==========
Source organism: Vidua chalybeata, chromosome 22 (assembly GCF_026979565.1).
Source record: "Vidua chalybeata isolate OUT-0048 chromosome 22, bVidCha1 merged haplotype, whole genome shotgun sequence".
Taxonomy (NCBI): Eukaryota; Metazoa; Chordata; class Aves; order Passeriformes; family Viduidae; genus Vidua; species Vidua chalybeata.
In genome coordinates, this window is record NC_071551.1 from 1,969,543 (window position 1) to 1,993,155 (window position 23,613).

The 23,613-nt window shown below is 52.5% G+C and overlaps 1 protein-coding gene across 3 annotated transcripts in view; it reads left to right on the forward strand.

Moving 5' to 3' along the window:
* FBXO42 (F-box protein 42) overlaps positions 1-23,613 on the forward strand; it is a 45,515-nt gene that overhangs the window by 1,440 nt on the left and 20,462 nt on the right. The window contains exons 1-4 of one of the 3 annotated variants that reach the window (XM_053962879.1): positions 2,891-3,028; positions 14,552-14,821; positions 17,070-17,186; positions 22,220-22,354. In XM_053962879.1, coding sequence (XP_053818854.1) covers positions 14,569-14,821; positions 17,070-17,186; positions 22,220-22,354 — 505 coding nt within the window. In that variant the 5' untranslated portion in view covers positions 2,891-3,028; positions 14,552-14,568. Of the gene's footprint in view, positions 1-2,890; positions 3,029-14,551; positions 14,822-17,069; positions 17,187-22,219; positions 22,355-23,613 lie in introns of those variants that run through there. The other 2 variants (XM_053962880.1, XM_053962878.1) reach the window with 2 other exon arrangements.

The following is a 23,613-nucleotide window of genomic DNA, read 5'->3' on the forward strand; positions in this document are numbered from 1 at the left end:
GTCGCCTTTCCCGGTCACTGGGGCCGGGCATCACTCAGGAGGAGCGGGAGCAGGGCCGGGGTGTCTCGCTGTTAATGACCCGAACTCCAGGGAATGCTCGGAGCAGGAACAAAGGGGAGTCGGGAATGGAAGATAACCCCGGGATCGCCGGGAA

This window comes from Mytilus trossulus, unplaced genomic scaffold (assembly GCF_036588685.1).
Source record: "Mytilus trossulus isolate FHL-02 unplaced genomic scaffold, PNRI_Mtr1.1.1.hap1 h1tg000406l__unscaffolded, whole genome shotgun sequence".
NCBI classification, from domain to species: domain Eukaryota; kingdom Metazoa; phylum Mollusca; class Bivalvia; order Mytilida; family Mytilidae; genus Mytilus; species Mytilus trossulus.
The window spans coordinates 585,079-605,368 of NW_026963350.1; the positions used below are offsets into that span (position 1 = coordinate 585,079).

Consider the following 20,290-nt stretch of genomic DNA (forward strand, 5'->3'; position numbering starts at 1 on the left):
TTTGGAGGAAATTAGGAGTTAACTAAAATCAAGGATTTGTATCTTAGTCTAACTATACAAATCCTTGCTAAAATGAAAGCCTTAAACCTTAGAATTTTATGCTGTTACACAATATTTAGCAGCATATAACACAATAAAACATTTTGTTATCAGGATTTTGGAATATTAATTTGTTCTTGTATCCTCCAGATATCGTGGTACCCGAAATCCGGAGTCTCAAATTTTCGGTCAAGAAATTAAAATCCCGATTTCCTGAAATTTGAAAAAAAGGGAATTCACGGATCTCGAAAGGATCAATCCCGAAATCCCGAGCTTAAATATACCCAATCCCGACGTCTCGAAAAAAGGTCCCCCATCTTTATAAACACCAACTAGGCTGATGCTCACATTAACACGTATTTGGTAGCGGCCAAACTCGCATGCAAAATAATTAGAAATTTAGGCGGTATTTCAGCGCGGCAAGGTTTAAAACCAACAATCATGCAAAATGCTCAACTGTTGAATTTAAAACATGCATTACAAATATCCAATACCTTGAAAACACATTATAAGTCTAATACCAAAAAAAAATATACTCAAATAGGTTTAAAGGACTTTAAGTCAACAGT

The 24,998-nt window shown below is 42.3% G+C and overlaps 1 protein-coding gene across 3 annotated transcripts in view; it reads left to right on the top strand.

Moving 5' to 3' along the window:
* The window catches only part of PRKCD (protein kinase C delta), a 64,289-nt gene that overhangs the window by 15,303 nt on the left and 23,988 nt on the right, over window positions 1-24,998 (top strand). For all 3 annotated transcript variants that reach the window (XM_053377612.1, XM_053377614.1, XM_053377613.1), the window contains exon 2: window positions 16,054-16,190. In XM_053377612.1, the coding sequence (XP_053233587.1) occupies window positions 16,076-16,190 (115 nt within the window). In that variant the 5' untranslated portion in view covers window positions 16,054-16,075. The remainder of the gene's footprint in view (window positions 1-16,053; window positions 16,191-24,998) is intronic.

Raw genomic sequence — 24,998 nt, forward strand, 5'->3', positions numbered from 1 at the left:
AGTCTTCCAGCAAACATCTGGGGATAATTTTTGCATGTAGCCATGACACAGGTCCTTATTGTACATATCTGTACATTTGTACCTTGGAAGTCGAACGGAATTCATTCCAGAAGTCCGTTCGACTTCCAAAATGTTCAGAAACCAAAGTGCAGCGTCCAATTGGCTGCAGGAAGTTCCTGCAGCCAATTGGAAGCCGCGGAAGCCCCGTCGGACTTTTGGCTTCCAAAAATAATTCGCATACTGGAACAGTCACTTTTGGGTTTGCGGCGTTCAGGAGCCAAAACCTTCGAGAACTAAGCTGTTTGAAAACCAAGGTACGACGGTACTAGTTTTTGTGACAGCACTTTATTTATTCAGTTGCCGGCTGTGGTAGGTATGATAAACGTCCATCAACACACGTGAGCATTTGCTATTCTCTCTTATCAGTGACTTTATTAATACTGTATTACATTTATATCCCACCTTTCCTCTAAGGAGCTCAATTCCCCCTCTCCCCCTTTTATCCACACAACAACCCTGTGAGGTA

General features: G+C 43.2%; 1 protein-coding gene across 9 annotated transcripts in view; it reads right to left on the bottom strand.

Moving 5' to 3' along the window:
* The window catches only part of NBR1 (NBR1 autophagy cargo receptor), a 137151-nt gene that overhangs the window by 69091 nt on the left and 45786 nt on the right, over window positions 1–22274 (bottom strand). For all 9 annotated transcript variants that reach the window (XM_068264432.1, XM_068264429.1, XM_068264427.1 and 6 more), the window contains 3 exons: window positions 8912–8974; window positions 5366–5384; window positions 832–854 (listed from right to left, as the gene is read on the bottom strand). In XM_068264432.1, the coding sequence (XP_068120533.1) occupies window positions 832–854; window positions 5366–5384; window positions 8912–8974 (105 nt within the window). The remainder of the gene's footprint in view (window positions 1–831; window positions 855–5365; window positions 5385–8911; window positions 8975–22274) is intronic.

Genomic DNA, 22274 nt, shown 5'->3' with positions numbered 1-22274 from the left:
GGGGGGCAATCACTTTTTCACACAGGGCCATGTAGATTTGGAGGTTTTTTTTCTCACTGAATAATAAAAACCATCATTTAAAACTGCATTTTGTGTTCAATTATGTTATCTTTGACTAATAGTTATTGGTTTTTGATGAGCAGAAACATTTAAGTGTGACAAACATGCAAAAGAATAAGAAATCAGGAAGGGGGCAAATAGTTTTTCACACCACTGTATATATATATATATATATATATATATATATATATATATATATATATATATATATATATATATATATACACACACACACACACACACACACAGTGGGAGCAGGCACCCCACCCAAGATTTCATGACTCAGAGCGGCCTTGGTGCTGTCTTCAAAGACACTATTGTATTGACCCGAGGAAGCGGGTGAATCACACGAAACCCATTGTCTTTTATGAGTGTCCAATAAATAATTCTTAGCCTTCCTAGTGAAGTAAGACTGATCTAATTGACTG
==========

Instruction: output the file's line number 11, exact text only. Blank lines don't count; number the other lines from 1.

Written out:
Source record: "Mytilus trossulus isolate FHL-02 unplaced genomic scaffold, PNRI_Mtr1.1.1.hap1 h1tg000406l__unscaffolded, whole genome shotgun sequence".